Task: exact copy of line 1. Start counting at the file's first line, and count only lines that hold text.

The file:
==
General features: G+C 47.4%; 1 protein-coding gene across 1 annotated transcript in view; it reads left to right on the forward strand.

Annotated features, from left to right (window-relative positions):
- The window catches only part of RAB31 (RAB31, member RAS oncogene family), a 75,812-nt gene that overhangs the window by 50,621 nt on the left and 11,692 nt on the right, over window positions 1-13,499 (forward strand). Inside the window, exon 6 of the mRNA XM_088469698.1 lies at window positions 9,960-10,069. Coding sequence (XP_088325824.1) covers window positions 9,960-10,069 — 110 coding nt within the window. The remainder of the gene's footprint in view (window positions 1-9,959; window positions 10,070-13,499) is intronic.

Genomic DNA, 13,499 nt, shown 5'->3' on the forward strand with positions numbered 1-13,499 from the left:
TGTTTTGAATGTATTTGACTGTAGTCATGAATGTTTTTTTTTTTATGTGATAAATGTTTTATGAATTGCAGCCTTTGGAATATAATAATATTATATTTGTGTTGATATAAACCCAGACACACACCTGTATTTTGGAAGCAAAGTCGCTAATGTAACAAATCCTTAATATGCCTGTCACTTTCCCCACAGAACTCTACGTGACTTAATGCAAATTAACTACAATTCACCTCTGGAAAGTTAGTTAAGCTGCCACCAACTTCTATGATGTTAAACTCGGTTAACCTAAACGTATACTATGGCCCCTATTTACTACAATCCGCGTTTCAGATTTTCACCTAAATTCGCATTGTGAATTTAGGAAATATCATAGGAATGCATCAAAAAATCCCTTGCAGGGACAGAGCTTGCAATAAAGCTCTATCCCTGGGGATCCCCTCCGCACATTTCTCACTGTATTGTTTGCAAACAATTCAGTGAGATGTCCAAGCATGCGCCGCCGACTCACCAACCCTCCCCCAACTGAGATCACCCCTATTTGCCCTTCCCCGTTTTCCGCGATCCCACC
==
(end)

General features: G+C 47.4%; 1 protein-coding gene across 1 annotated transcript in view; it reads left to right on the forward strand.